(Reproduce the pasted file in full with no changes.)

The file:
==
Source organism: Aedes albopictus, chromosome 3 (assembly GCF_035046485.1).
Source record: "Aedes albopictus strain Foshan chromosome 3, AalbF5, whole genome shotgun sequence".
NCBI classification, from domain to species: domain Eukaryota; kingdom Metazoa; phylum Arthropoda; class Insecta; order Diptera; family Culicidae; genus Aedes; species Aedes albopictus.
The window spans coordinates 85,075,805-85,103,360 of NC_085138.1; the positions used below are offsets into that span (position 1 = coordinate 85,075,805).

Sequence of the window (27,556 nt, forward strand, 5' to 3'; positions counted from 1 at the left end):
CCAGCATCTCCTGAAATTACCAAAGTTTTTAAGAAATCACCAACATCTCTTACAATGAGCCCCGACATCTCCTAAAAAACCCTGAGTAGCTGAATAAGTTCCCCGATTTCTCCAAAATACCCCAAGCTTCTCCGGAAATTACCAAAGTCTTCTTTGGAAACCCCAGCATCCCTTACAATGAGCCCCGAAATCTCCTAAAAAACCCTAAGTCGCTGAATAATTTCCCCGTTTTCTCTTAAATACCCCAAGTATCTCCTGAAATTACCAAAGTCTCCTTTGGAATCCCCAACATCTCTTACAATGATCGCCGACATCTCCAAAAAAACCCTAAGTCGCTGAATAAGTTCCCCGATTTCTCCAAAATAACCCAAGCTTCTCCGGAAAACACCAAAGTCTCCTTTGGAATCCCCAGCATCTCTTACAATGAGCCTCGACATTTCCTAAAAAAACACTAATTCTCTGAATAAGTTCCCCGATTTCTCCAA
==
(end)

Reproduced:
Source organism: Aedes albopictus, chromosome 3 (assembly GCF_035046485.1).
Source record: "Aedes albopictus strain Foshan chromosome 3, AalbF5, whole genome shotgun sequence".
NCBI classification, from domain to species: domain Eukaryota; kingdom Metazoa; phylum Arthropoda; class Insecta; order Diptera; family Culicidae; genus Aedes; species Aedes albopictus.
The window spans coordinates 85,075,805-85,103,360 of NC_085138.1; the positions used below are offsets into that span (position 1 = coordinate 85,075,805).

Sequence of the window (27,556 nt, forward strand, 5' to 3'; positions counted from 1 at the left end):
CCAGCATCTCCTGAAATTACCAAAGTTTTTAAGAAATCACCAACATCTCTTACAATGAGCCCCGACATCTCCTAAAAAACCCTGAGTAGCTGAATAAGTTCCCCGATTTCTCCAAAATACCCCAAGCTTCTCCGGAAATTACCAAAGTCTTCTTTGGAAACCCCAGCATCCCTTACAATGAGCCCCGAAATCTCCTAAAAAACCCTAAGTCGCTGAATAATTTCCCCGTTTTCTCTTAAATACCCCAAGTATCTCCTGAAATTACCAAAGTCTCCTTTGGAATCCCCAACATCTCTTACAATGATCGCCGACATCTCCAAAAAAACCCTAAGTCGCTGAATAAGTTCCCCGATTTCTCCAAAATAACCCAAGCTTCTCCGGAAAACACCAAAGTCTCCTTTGGAATCCCCAGCATCTCTTACAATGAGCCTCGACATTTCCTAAAAAAACACTAATTCTCTGAATAAGTTCCCCGATTTCTCCAA